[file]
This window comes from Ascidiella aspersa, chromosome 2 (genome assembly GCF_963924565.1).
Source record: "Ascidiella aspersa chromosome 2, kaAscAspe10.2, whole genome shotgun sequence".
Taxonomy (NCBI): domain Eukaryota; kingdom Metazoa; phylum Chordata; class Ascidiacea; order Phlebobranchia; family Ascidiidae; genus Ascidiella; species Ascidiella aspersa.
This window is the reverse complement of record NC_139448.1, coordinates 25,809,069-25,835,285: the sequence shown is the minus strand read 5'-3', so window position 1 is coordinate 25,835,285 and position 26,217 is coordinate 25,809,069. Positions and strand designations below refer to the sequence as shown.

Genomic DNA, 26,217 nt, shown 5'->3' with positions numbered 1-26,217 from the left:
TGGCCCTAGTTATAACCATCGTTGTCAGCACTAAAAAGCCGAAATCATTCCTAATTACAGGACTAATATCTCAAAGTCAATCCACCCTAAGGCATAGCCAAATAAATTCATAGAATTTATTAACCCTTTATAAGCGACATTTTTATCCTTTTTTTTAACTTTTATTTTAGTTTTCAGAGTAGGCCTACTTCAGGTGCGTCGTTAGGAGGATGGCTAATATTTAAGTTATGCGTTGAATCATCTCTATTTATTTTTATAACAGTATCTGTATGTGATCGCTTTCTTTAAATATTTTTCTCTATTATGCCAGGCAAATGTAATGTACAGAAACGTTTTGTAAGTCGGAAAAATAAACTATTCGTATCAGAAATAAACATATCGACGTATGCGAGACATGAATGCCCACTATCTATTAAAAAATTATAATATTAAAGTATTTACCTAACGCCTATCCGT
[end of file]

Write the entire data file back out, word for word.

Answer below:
This window comes from Ascidiella aspersa, chromosome 2 (genome assembly GCF_963924565.1).
Source record: "Ascidiella aspersa chromosome 2, kaAscAspe10.2, whole genome shotgun sequence".
Taxonomy (NCBI): domain Eukaryota; kingdom Metazoa; phylum Chordata; class Ascidiacea; order Phlebobranchia; family Ascidiidae; genus Ascidiella; species Ascidiella aspersa.
This window is the reverse complement of record NC_139448.1, coordinates 25,809,069-25,835,285: the sequence shown is the minus strand read 5'-3', so window position 1 is coordinate 25,835,285 and position 26,217 is coordinate 25,809,069. Positions and strand designations below refer to the sequence as shown.

Genomic DNA, 26,217 nt, shown 5'->3' with positions numbered 1-26,217 from the left:
TGGCCCTAGTTATAACCATCGTTGTCAGCACTAAAAAGCCGAAATCATTCCTAATTACAGGACTAATATCTCAAAGTCAATCCACCCTAAGGCATAGCCAAATAAATTCATAGAATTTATTAACCCTTTATAAGCGACATTTTTATCCTTTTTTTTAACTTTTATTTTAGTTTTCAGAGTAGGCCTACTTCAGGTGCGTCGTTAGGAGGATGGCTAATATTTAAGTTATGCGTTGAATCATCTCTATTTATTTTTATAACAGTATCTGTATGTGATCGCTTTCTTTAAATATTTTTCTCTATTATGCCAGGCAAATGTAATGTACAGAAACGTTTTGTAAGTCGGAAAAATAAACTATTCGTATCAGAAATAAACATATCGACGTATGCGAGACATGAATGCCCACTATCTATTAAAAAATTATAATATTAAAGTATTTACCTAACGCCTATCCGT